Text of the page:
Primary Outcome

  • Primary outcome: no statistical difference in 90 day mortality
    • 511 of 1832 patients (27.9%) in the hydrocortisone had died vs 526 of 1826 (28.8%) in the placebo group
      • Odds ratio (OR), 0.95; 95% confidence interval [CI], 0.82 to 1.10; P=0.50
      • Absolute risk reduction (ARR) 0.91%; 95% CI -2.01% to 3.83%; P=0.56 (Fisher’s exact)

Secondary Outcomes

Hydrocortisone vs placebo group

  • Significantly reduced:
    • Median days to resolution of shock
      • 3 vs 4 days (Hazard ratio [HR] 1.32; 95% C.I. 1.23-1.41, P=<0.001)
    • Median time to cessation of initial mechanical ventilation
      • 6 vs. 7 days (HR 1.13; 95% C.I. 1.05-1.22, P=<0.001)
    • Median time to discharge from the ICU
      • 10 vs. 12 days (HR 1.14, 95% C.I. 1.06-1.23, P=<0.001)
    • Use of blood transfusion
      • 0% vs. 41.7% (OR 0.82; 95% C.I. 0.72-0.94, P=0.004)
    • No significant difference in: 28 day mortality, Recurrence of shock, No. of days alive and outside of the ICU, Median days to discharge from the hospital, No. of days alive and outside of the hospital, No. of days alive and free of mechanical ventilation, Use of renal replacement therapy, New-onset bacteraemia or fungemia
  • Sub-group analysis – no difference in primary outcome
    • Medical vs. surgical admission; norepinephrine <15 vs. ≥15μg/min; primary site of sepsis pulmonary vs. non-pulmonary; male vs. female; APACHE II <25 vs. ≥25; duration of shock
  • Adverse events
    • Number of patients with adverse events – significantly greater in hydrocortisone group
      • 21 (1.1%) vs. 6 (0.3%), p=0.009
      • Hyperglycaemia: 6 vs. 3, Hypernatraemia: 3 vs. 0, Encephalopathy: 3 vs. 0
    • Serious adverse events
      • 4 events in the hydrocortisone group: 2 myopathy, 1 ischaemic bowel, 1 circulatory shock
      • 2 events in the placebo group: 1 bleeding, 1 abdominal-wound dehiscence
        • Mortality by region
      • Australia: 25.1% vs. 27.6% (median APACHE II Score 23)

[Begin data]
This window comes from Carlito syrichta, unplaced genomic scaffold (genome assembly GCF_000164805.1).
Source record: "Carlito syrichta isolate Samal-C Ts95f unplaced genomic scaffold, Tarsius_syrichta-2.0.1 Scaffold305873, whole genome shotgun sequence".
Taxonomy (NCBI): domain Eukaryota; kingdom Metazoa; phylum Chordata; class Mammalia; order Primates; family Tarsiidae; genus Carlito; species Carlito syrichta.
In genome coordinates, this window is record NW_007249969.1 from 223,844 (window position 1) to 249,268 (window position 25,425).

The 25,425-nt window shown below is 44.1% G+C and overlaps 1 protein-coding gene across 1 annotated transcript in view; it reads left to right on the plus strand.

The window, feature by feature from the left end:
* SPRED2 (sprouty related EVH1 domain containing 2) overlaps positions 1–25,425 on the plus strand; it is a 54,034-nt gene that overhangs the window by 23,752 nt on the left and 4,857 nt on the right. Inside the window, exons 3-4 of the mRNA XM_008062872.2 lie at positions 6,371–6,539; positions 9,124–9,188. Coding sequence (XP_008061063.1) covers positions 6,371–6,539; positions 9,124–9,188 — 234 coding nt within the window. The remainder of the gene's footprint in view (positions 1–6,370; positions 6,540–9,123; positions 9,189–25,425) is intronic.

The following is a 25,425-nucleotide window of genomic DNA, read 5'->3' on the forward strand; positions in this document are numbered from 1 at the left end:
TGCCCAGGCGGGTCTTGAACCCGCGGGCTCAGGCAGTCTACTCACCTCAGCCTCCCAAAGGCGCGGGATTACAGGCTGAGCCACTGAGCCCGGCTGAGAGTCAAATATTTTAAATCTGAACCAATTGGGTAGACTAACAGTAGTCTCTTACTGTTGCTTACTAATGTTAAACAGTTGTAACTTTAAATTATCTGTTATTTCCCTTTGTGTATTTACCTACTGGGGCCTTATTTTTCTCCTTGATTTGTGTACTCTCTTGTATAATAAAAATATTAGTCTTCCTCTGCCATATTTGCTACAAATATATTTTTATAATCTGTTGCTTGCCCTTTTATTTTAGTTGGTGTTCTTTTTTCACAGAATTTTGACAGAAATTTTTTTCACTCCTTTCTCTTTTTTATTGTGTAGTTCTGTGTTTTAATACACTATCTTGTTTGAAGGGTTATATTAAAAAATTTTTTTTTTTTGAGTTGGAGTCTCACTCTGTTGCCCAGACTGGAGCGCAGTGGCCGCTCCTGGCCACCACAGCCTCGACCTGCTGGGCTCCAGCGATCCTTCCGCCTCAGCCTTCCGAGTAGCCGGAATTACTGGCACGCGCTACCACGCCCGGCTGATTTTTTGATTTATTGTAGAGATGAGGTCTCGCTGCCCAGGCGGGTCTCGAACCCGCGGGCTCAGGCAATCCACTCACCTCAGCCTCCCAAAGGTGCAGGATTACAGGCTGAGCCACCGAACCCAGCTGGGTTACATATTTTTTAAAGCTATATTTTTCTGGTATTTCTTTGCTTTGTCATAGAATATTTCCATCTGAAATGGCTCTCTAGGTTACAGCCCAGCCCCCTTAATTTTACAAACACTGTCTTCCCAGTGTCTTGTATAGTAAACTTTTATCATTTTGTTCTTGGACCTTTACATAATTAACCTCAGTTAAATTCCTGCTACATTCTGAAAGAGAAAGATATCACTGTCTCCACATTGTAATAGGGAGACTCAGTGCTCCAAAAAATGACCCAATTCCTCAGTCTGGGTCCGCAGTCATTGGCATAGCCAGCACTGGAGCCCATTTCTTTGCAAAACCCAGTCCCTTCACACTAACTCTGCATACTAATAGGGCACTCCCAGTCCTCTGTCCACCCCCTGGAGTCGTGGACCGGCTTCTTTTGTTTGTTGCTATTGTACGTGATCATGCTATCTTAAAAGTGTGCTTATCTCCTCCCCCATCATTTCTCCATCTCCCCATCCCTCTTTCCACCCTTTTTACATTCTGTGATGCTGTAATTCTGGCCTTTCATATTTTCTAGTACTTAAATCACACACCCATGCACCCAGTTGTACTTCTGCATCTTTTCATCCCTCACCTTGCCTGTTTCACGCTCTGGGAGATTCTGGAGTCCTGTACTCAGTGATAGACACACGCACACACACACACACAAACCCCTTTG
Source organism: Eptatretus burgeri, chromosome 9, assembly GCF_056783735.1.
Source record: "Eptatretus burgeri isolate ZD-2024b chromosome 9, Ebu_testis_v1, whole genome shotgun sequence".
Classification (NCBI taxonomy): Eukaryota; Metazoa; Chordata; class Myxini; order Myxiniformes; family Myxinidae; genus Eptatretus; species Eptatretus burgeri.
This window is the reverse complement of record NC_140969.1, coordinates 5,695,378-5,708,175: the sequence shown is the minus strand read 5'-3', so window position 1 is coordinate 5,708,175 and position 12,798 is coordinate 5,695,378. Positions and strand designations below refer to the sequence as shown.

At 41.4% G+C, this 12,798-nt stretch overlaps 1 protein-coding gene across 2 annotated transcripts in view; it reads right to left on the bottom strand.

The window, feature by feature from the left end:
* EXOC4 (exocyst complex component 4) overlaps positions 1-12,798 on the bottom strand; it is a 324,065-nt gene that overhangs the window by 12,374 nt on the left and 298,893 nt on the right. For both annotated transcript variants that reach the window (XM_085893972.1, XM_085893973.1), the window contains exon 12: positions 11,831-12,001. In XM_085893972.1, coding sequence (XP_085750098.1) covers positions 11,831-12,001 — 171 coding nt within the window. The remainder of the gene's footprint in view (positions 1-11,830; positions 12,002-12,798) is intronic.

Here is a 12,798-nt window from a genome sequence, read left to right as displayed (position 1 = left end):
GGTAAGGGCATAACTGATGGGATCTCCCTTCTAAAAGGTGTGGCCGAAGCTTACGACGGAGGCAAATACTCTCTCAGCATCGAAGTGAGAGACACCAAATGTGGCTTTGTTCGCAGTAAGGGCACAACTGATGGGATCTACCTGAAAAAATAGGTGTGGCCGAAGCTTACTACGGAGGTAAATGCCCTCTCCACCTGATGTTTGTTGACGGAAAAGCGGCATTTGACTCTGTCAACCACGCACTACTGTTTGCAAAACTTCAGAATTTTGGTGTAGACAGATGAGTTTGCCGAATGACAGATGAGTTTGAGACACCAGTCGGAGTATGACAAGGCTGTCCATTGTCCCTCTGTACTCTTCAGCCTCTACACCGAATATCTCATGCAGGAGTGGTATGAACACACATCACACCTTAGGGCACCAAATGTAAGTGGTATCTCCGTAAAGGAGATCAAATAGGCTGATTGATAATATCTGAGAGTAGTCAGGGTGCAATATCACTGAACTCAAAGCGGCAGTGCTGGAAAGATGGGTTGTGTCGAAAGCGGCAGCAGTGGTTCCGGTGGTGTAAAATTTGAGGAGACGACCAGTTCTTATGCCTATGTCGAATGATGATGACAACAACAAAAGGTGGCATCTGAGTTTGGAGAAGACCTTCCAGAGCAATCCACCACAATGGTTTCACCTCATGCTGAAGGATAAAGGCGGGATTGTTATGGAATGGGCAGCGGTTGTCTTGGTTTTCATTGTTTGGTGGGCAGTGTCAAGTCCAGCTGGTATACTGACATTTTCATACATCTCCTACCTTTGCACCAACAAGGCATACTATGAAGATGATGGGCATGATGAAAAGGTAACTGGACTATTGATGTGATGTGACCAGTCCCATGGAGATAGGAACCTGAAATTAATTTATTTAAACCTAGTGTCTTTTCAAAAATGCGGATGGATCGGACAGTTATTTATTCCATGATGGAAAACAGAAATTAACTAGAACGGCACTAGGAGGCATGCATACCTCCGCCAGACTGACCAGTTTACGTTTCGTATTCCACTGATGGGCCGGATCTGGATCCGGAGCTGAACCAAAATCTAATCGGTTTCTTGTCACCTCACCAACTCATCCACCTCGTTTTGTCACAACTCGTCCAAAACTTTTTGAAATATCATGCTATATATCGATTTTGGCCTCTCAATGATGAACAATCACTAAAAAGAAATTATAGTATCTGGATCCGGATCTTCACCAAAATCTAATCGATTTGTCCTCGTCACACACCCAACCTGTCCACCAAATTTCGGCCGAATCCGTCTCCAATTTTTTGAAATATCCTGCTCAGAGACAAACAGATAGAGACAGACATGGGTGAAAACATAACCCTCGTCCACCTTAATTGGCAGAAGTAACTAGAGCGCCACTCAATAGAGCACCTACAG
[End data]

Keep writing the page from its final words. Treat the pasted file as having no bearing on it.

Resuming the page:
• United Kingdom: 35.3% vs. 31.7% (median APACHE II Score 25)


  • Among patients with septic shock undergoing mechanical ventilation, a continuous infusion of hydrocortisone did not result in lower 90-day mortality than placebo
  • In mechanically ventilated patients with septic shock, low dose hydrocortisone administered via an infusion for up to 7 days does not reduce or increase mortality at 90 days
  • Secondary outcomes demonstrated that patients in the hydrocortisone group had a reduced time to resolution of shock, reduced duration of ICU but not hospital stay, reduced time to cessation of mechanical ventilation and a reduction in the use of blood transfusion. Adverse events were low, but significantly increased in the hydrocortisone group.

Stated Limitations from the Study

  • Greater rate of withdrawal/loss to follow up than anticipated
  • 7.4% in intervention group and 8.8% of patients in placebo group received open-label steroids
  • Use of antibiotic therapy was recorded, appropriate choice based on microbiology analyses was not
  • Long-term neuromuscular weakness as an adverse event was not assessed
  • A number of patients remained on vasopressors when the trial intervention completed

Discussion from Journal Club Meeting (?Change of Practice)

  • Is hydrocortisone use in septic shock cost-effective – reduces initial period of mechanical ventilation but not cumulative ventilated time. Reduced ICU stay but overall length of hospital stay.
  • Potential benefit of set dose continuous infusion over intermittent dosing
  • Consider whether continuous infusion offers practical and clinical benefit over tapering regimen
  • Need for robust monitoring of attributable adverse effects – many potential confounders

Summary by Dr R Simper. Journal Club 08 February 2018.


Comments are closed.

Blog at

Up ↑

%d bloggers like this: